CRANSTON, RI – After eight years operating as the Rhode Island Chapter of the National Ovarian Cancer Coalition, a local family has separated from its partnership with the national organization to establish its own 501c3 nonprofit, the Rhode Island Ovarian Cancer Alliance.
“We greatly appreciated our relationship with the National Ovarian Cancer Coalition, but by forming our own organization, we’ll be able to make a greater local impact through our awareness, education and support services efforts,” said Donna Ricci, President of the Rhode Island Ovarian Cancer Alliance.
Donna Ricci and John Morris were instrumental in establishing what was previously known as the Rhode Island Chapter of the National Ovarian Cancer Coalition in 2007 to honor the memory of John’s daughter Jessica, who was diagnosed at the age of 18 with Stage IIIC ovarian cancer. In 2008, Jessica lost her courageous battle with the disease at just 20-years old.
Through the organization, family and friends have continued with Jessica’s passion to raise awareness and provide education about the symptoms of ovarian cancer, particularly in light of the fact that no pre-screening test currently exists for early detection of the disease. Now operating as the Rhode Island Ovarian Cancer Alliance, the organization is eager to implement new initiatives to reach more people.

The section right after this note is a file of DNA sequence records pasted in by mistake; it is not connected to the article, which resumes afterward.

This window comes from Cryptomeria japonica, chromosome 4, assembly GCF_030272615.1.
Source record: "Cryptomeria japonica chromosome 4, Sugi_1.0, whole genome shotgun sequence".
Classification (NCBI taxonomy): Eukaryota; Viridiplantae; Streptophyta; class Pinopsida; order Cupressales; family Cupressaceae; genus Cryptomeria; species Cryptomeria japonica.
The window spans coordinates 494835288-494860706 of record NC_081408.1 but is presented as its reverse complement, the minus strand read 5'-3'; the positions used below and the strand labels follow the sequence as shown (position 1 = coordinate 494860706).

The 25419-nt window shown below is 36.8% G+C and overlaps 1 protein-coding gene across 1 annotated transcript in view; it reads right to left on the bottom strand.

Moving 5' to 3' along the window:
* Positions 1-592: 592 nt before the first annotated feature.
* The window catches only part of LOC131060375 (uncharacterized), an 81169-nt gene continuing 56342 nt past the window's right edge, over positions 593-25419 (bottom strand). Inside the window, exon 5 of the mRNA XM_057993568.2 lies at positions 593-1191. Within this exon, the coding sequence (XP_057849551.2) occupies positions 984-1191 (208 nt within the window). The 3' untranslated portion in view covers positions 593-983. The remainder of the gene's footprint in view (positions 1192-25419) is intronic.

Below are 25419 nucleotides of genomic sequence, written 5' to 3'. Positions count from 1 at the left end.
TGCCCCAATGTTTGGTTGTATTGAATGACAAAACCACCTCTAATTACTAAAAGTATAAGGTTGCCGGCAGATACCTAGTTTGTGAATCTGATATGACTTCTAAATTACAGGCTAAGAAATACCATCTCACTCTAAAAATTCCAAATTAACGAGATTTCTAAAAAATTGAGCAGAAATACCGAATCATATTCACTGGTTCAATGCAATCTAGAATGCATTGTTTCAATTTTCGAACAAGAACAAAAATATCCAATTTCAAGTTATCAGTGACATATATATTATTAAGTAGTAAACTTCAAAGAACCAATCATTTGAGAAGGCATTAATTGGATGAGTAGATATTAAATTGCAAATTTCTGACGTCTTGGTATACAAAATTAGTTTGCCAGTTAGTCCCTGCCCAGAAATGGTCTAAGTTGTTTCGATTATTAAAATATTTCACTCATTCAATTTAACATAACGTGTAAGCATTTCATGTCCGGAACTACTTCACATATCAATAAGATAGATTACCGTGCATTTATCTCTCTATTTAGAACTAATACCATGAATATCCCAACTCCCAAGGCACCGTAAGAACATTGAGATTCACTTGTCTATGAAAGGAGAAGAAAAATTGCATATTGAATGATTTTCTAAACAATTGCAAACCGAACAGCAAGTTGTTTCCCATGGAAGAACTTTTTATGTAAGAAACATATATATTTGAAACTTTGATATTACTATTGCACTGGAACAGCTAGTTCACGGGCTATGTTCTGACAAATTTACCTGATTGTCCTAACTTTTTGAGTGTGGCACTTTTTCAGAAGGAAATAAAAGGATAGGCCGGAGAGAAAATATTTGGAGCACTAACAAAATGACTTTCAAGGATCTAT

Among the efforts the organization is working on, include having a greater presence in doctor and OB/GYN offices, educating young people through school presentations, and establishing a survivors education series with the Ovarian Cancer National Alliance where survivors speak with medical students preparing to enter the field about the disease’s early symptoms. The group is also looking to grow the supports it offers survivors, such as connecting them with specialized in-home CNA care and other services.
“Ovarian cancer is not always at the forefront when a woman presents with symptoms,” said Donna. “But as the deadliest of all gynecologic cancers, it is imperative that we increase awareness and education— we are here to make a real difference in the community and know exactly what people are going through. Jessica would be so proud of what we’ve accomplished and what we’ll accomplish in the future.”
According to research, 1 in 71 women will develop ovarian cancer in their lifetime, and approximately 15,000 die annually from the disease. While most cases are diagnosed in the later stages when a patient’s prognosis is poor, if detected and treated early when the cancer is still confined to the ovary, the five-year survival rate is greater than 90 percent.
The Rhode Island Ovarian Cancer Alliance is run entirely by an all-volunteer Board of Directors. One-hundred percent of all funds raised by the organization, less event expenses, go directly to support awareness, education and support services efforts. Since 2008, the group has raised more than $700,000 for its work through its annual walk, held each September. For more information, visit www.riovarian.org.